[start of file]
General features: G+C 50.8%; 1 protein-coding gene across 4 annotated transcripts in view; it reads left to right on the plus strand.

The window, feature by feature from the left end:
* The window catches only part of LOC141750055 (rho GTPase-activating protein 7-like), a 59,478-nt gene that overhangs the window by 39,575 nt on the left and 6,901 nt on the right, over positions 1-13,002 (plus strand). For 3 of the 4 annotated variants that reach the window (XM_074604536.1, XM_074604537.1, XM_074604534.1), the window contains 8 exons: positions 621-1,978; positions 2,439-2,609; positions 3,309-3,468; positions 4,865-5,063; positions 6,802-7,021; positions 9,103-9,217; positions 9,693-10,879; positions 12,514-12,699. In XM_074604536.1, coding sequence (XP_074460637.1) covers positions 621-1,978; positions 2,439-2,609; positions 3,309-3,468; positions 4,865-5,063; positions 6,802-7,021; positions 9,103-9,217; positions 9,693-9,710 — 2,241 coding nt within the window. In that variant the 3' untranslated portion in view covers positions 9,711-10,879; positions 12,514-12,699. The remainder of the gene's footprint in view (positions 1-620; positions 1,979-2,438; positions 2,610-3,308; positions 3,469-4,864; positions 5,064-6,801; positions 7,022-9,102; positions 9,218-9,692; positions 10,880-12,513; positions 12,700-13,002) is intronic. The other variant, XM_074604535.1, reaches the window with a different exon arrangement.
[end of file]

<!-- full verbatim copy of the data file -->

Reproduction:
General features: G+C 50.8%; 1 protein-coding gene across 4 annotated transcripts in view; it reads left to right on the plus strand.

The window, feature by feature from the left end:
* The window catches only part of LOC141750055 (rho GTPase-activating protein 7-like), a 59,478-nt gene that overhangs the window by 39,575 nt on the left and 6,901 nt on the right, over positions 1-13,002 (plus strand). For 3 of the 4 annotated variants that reach the window (XM_074604536.1, XM_074604537.1, XM_074604534.1), the window contains 8 exons: positions 621-1,978; positions 2,439-2,609; positions 3,309-3,468; positions 4,865-5,063; positions 6,802-7,021; positions 9,103-9,217; positions 9,693-10,879; positions 12,514-12,699. In XM_074604536.1, coding sequence (XP_074460637.1) covers positions 621-1,978; positions 2,439-2,609; positions 3,309-3,468; positions 4,865-5,063; positions 6,802-7,021; positions 9,103-9,217; positions 9,693-9,710 — 2,241 coding nt within the window. In that variant the 3' untranslated portion in view covers positions 9,711-10,879; positions 12,514-12,699. The remainder of the gene's footprint in view (positions 1-620; positions 1,979-2,438; positions 2,610-3,308; positions 3,469-4,864; positions 5,064-6,801; positions 7,022-9,102; positions 9,218-9,692; positions 10,880-12,513; positions 12,700-13,002) is intronic. The other variant, XM_074604535.1, reaches the window with a different exon arrangement.